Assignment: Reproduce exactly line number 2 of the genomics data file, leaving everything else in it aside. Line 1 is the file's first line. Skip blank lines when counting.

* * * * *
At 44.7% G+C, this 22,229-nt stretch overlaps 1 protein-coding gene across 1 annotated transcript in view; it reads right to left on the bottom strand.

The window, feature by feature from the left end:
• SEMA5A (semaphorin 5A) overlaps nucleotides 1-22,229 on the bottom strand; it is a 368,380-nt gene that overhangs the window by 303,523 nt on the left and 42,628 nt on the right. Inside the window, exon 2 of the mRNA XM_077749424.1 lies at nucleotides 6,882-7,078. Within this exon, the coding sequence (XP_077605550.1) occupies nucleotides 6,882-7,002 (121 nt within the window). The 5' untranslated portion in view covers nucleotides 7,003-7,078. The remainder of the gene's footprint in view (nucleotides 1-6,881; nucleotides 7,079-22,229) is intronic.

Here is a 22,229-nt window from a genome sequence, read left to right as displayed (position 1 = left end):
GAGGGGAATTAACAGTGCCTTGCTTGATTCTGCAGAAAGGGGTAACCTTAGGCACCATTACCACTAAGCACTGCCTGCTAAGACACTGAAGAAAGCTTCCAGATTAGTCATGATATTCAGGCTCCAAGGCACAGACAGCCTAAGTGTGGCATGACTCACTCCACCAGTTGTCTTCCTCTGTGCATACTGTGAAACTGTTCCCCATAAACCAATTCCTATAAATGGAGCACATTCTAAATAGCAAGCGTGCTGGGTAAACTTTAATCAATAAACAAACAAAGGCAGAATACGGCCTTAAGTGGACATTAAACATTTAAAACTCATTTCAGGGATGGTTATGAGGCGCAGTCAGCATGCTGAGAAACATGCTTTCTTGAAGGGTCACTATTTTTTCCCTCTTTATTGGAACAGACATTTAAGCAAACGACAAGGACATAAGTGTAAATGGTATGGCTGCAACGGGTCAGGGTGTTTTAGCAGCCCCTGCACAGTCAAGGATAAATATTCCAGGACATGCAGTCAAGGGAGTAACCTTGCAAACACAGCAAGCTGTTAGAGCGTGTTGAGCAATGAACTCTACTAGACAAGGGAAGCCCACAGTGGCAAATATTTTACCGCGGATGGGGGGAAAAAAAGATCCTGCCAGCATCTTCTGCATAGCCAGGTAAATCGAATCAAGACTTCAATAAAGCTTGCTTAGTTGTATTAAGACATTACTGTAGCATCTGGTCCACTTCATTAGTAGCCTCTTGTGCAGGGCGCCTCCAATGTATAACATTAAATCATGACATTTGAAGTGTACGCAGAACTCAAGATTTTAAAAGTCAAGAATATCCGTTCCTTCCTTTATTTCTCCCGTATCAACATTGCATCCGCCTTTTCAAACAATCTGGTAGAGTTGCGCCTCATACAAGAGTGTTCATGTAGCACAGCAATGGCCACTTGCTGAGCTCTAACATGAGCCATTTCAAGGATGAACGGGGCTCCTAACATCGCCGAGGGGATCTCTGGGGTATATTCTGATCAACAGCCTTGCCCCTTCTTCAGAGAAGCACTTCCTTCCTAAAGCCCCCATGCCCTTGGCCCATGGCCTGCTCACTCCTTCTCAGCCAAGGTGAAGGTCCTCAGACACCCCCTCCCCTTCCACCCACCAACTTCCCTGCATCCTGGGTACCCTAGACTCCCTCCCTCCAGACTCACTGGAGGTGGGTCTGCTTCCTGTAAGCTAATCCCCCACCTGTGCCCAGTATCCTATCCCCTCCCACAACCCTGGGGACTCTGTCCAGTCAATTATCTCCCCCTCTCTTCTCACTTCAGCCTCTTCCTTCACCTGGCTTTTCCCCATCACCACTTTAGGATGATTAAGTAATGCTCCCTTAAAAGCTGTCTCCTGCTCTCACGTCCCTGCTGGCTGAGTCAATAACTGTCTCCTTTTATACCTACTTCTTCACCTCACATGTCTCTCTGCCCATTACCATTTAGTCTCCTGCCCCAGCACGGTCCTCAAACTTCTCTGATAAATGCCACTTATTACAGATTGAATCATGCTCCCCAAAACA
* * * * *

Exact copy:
The window, feature by feature from the left end: